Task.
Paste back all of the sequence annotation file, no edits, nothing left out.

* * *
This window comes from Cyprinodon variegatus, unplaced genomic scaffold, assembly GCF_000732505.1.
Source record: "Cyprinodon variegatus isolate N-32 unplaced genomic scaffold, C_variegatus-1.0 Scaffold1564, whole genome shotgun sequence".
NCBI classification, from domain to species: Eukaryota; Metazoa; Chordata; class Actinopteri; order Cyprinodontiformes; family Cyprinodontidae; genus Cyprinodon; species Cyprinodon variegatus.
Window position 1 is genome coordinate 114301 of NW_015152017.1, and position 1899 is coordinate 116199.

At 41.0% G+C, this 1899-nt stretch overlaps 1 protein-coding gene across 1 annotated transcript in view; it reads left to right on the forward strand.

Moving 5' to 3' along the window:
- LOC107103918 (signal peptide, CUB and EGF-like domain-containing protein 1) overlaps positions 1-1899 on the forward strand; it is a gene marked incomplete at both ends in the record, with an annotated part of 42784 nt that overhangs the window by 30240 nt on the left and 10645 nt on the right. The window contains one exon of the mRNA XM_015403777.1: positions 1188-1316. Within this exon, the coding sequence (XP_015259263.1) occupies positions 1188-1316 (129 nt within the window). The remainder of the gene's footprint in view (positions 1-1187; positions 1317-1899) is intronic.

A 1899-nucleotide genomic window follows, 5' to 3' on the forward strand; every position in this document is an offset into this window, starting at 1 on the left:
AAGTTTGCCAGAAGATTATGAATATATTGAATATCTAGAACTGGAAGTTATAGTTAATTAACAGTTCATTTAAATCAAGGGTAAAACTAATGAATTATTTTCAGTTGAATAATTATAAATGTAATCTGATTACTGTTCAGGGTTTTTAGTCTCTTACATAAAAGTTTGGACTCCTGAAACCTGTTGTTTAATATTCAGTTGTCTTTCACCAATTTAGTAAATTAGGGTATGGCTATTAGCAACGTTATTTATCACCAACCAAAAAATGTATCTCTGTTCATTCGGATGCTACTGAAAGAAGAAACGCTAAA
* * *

This window comes from Cyprinodon variegatus, unplaced genomic scaffold, assembly GCF_000732505.1.
Source record: "Cyprinodon variegatus isolate N-32 unplaced genomic scaffold, C_variegatus-1.0 Scaffold1564, whole genome shotgun sequence".
NCBI classification, from domain to species: Eukaryota; Metazoa; Chordata; class Actinopteri; order Cyprinodontiformes; family Cyprinodontidae; genus Cyprinodon; species Cyprinodon variegatus.
Window position 1 is genome coordinate 114301 of NW_015152017.1, and position 1899 is coordinate 116199.

At 41.0% G+C, this 1899-nt stretch overlaps 1 protein-coding gene across 1 annotated transcript in view; it reads left to right on the forward strand.

Moving 5' to 3' along the window:
- LOC107103918 (signal peptide, CUB and EGF-like domain-containing protein 1) overlaps positions 1-1899 on the forward strand; it is a gene marked incomplete at both ends in the record, with an annotated part of 42784 nt that overhangs the window by 30240 nt on the left and 10645 nt on the right. The window contains one exon of the mRNA XM_015403777.1: positions 1188-1316. Within this exon, the coding sequence (XP_015259263.1) occupies positions 1188-1316 (129 nt within the window). The remainder of the gene's footprint in view (positions 1-1187; positions 1317-1899) is intronic.

A 1899-nucleotide genomic window follows, 5' to 3' on the forward strand; every position in this document is an offset into this window, starting at 1 on the left:
AAGTTTGCCAGAAGATTATGAATATATTGAATATCTAGAACTGGAAGTTATAGTTAATTAACAGTTCATTTAAATCAAGGGTAAAACTAATGAATTATTTTCAGTTGAATAATTATAAATGTAATCTGATTACTGTTCAGGGTTTTTAGTCTCTTACATAAAAGTTTGGACTCCTGAAACCTGTTGTTTAATATTCAGTTGTCTTTCACCAATTTAGTAAATTAGGGTATGGCTATTAGCAACGTTATTTATCACCAACCAAAAAATGTATCTCTGTTCATTCGGATGCTACTGAAAGAAGAAACGCTAAA